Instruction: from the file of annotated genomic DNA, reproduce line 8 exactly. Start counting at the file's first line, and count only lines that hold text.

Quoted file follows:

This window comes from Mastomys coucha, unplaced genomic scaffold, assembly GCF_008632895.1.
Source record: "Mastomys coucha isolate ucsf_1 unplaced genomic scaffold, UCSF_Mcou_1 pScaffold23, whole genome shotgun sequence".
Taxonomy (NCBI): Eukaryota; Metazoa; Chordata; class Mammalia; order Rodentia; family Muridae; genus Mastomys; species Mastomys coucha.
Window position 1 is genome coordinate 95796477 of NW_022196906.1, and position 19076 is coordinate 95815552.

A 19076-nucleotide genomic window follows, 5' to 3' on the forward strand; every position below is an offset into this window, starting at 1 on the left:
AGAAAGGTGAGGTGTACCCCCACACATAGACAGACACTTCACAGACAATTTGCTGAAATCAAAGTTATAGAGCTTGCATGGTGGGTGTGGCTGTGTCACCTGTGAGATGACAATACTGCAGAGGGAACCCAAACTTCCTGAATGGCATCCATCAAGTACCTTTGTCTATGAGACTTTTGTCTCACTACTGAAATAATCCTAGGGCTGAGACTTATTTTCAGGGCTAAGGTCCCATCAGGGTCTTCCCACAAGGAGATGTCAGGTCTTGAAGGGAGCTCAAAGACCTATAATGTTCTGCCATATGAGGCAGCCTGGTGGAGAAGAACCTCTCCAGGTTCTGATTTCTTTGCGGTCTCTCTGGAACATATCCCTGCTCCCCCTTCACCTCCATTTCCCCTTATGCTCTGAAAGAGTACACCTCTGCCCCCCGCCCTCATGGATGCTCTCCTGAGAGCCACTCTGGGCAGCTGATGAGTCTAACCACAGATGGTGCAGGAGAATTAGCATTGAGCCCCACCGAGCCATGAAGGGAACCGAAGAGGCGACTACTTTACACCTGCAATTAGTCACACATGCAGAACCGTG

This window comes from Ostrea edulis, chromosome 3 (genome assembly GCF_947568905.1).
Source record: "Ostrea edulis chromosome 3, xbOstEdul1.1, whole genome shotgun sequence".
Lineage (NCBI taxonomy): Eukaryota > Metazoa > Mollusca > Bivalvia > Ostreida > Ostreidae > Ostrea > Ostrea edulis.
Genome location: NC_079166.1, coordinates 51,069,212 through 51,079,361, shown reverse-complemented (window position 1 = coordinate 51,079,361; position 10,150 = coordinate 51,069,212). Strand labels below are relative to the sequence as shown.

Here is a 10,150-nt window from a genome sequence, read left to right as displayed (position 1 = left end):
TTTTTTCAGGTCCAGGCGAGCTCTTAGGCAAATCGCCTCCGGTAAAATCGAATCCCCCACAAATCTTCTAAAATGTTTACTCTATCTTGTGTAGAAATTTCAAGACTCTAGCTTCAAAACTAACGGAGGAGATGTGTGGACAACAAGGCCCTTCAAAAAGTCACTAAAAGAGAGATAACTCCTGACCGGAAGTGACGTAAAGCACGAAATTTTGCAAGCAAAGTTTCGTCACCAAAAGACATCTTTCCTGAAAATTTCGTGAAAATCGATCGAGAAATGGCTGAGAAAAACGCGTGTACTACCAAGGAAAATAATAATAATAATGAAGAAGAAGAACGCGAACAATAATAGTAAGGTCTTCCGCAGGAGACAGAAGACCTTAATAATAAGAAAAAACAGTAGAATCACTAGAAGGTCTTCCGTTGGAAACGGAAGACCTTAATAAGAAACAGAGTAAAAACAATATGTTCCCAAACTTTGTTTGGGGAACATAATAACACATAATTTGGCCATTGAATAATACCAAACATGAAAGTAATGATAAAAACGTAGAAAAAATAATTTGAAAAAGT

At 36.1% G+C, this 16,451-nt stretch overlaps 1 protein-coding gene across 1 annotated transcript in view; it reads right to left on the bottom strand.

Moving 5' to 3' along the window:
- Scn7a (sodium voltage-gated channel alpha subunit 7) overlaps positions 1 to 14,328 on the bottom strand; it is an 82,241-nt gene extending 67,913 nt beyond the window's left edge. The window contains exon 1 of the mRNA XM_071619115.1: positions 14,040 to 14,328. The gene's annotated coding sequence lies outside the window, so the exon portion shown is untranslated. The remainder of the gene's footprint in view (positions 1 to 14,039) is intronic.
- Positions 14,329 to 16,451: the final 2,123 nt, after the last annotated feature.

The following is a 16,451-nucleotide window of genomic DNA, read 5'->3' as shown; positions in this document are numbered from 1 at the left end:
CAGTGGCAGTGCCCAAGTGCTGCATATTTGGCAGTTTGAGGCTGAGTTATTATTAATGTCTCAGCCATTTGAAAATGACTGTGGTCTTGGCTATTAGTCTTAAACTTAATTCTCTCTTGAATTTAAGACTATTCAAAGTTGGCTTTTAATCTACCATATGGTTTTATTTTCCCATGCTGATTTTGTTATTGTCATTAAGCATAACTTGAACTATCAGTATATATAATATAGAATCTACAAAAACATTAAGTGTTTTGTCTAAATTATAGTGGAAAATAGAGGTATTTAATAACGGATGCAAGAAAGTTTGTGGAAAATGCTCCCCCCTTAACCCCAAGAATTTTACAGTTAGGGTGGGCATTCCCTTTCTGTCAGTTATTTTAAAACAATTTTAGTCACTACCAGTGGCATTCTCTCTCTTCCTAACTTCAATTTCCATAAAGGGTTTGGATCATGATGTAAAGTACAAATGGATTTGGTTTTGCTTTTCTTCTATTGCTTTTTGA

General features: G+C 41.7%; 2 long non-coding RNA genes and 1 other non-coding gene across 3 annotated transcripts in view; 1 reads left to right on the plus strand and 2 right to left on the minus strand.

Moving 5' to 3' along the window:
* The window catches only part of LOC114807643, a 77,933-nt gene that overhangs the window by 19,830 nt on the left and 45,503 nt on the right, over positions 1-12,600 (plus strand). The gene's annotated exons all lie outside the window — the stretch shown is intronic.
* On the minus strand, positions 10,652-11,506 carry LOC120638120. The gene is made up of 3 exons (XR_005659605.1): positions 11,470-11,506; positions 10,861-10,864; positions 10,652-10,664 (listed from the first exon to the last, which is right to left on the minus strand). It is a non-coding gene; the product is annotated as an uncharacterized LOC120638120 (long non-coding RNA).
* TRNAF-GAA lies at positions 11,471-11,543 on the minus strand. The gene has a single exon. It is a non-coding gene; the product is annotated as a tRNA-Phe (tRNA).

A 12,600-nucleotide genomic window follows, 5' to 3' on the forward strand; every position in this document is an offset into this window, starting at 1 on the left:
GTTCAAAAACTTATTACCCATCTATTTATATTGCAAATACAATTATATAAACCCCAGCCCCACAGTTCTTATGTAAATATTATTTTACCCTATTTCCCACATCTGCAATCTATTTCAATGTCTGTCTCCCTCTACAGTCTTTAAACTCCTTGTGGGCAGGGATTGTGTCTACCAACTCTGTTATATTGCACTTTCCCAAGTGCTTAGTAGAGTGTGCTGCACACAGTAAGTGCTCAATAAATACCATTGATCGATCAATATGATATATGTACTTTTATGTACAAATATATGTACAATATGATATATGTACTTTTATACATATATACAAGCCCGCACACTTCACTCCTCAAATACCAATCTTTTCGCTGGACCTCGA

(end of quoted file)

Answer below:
Source record: "Ostrea edulis chromosome 3, xbOstEdul1.1, whole genome shotgun sequence".